The case of the macho crocs

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Science  01 Sep 2017:
Vol. 357, Issue 6354, pp. 859-861
DOI: 10.1126/science.357.6354.859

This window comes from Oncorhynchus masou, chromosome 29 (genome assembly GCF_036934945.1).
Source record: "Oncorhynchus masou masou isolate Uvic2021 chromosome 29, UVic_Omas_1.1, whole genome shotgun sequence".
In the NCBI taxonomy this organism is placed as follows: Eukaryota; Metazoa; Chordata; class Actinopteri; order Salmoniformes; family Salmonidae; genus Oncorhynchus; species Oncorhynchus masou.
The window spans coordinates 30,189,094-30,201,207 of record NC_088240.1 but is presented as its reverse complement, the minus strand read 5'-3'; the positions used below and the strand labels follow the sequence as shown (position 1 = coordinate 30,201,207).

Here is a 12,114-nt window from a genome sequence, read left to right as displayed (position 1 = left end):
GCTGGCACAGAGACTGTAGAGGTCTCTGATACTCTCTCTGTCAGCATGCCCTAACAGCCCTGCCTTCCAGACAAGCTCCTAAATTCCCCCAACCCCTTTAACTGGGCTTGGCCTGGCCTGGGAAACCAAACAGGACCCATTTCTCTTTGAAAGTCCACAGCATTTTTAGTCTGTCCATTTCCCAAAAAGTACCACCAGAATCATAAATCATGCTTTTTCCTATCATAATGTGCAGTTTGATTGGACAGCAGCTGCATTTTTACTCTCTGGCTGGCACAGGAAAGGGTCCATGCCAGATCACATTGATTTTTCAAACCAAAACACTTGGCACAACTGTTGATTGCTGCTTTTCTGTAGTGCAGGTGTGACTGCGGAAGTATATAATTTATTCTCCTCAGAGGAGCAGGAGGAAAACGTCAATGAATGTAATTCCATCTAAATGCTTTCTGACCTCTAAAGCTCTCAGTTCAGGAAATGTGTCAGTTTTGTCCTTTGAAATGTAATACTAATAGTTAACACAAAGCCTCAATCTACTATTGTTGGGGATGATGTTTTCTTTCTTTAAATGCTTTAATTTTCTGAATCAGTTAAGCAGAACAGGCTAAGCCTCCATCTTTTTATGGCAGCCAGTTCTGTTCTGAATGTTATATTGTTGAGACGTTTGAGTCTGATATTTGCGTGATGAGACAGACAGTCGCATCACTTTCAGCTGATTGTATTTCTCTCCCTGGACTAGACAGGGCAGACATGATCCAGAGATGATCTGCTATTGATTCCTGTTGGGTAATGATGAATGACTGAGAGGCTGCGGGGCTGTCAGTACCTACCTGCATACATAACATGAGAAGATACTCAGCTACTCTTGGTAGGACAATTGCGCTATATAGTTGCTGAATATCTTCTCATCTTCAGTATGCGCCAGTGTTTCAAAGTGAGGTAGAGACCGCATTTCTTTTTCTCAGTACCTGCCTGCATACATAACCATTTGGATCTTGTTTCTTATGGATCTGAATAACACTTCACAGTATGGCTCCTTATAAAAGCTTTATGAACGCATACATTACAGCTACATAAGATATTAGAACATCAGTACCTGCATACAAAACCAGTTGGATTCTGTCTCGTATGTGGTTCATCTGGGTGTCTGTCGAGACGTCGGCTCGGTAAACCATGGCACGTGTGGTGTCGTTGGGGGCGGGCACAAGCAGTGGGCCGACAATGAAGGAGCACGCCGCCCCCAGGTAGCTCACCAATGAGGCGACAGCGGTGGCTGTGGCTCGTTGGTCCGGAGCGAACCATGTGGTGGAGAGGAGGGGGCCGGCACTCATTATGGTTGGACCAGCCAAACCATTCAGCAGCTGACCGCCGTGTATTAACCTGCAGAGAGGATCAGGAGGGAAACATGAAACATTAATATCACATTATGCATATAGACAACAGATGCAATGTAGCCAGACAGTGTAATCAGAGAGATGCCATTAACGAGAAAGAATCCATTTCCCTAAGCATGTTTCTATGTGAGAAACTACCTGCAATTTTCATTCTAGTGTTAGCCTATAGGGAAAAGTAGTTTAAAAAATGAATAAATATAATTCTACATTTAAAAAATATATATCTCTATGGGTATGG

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Researchers have found a heavily male-biased sex ratio among crocodiles in Palo Verde National Park in Costa Rica. Among hatchlings, males outnumber females by about four to one. However, warming temperatures in that part of Costa Rica should be tilting the sex ratio toward females, the scientists showed. They have also discovered that the animals are contaminated with a synthetic hormone known as 17α-methyltestosterone, or MT, which may be shifting the sex ratio toward males. MT has some medical uses and is sometimes abused by bodybuilders, but the researchers are investigating whether the hormone comes from fish farms around the park, which use MT-containing feed to turn female tilapia into males. The scientists are now trying to determine whether MT alters the animals' behavior and whether it is having effects in other locations where crocodiles and fish farms coexist.